Thursday, October 9, 2008

They Said It...

Dr. Ian Malcom: "Boy, do I hate being right all the time."

(In response to being told, "It must be nice to always believe you know better, to always think you're the smartest person in the room.")

Jane Craig: "No. It's awful."

Finch: ... I felt like I could see everything that happened, and everything that is going to happen. It was like a perfect pattern, laid out in front of me. And I realised we're all part of it, and all trapped by it.
Dominic: So do you know what's gonna happen?
Finch: No, it was a feeling. But I can guess.

I have spent the last several years telling anyone who would listen without walking away that our economic model was unsustainable. If a trend can't go on forever, it won't. Well, no trend can go on forever, except maybe dE = TdS - pdV, but the trends we were on were a lot less sustainable than that.

Now I am reminded of another story within a story I once read, that of an eminent toxicologist who one day accidentally ingested a small amount of a slow-acting but incredibly toxic substance. He looked up the substance in his own classic toxicology book, and saw that he'd had a lethal dose. He looked it up in his chief rival's equally eminent book, and found that by his calculations the dose would almost certainly not kill him. So there he sat, hoping he'd been wrong.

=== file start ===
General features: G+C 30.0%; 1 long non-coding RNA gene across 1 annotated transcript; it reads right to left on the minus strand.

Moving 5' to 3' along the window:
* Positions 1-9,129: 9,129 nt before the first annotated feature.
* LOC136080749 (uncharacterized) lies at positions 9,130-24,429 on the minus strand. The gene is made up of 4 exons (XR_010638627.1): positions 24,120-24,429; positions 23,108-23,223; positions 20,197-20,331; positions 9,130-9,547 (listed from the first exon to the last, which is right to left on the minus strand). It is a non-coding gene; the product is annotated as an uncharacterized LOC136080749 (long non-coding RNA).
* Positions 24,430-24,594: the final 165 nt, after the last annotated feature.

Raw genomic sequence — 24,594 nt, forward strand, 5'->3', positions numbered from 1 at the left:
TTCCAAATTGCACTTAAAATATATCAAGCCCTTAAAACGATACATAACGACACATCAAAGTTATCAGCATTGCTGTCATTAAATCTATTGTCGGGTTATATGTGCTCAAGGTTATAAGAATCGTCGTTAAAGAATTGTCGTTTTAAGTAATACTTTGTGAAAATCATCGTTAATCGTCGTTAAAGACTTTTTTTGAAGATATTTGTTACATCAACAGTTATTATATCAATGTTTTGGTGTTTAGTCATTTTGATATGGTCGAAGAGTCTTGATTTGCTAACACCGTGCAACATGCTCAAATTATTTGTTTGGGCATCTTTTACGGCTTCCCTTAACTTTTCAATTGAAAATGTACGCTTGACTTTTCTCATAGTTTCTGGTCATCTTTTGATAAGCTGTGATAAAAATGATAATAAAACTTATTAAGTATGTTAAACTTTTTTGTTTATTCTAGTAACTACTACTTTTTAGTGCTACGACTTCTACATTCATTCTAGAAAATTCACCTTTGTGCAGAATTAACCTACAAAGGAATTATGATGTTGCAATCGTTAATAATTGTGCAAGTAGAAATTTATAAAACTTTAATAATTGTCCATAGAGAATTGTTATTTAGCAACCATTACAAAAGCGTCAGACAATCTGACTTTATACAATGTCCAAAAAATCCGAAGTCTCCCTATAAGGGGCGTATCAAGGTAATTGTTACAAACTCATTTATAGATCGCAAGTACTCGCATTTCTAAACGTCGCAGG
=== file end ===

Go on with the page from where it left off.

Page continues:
I know this isn't very photo-oriented, but I needed to get it out a little bit. My optimistic hope is that we'll use this as the mother of all resets, and go on our way sadder but wiser. My not so optimistic fear is that a lot of "post-apocalyptic fiction" is about to start looking more like documentary work.

Oh, well. All one can do is all one can do. We went to the store today and stocked up, and I bought a load of firewood a few days ago. I keep a big can of gas in the garage - enough to get around on for a while if there is a disruption like they're having in the Southeast right now. Temporary dislocations cannot overly dismay us, and with any luck at all any dislocations will be temporary. I commend the same course of action to anyone who reads this. No harm being prepared - having what you don't need is usually preferable to the reverse.

In fact, it's somewhat reassuring, really it is. I feel much better now. Plus, we discovered a delightful little Polish butcher shop not far from our house. The meat is comparably priced to that at big-box grocery stores, but the quality and selection, not to mention the service, are far superior. We got a big brown grocery bag of all kinds of really delicious looking stuff, including stuffed chicken breasts and a Polish meatloaf, for sixty dollars. No way would you get out of Jewel or Dominick's with that much stuff for that price!

And by a funny chance both Ziploc and Reynolds just introduced do-it-yourself vacuum seal freezer bags. Ziploc's pump is a hand syringe and Reynolds' is a battery-powered pump. We got the Ziploc sort on the grounds that battery-powered doodads are inherently less reliable, plus the Ziploc pump comes completely apart for cleaning. But I'm sure either would work fine.


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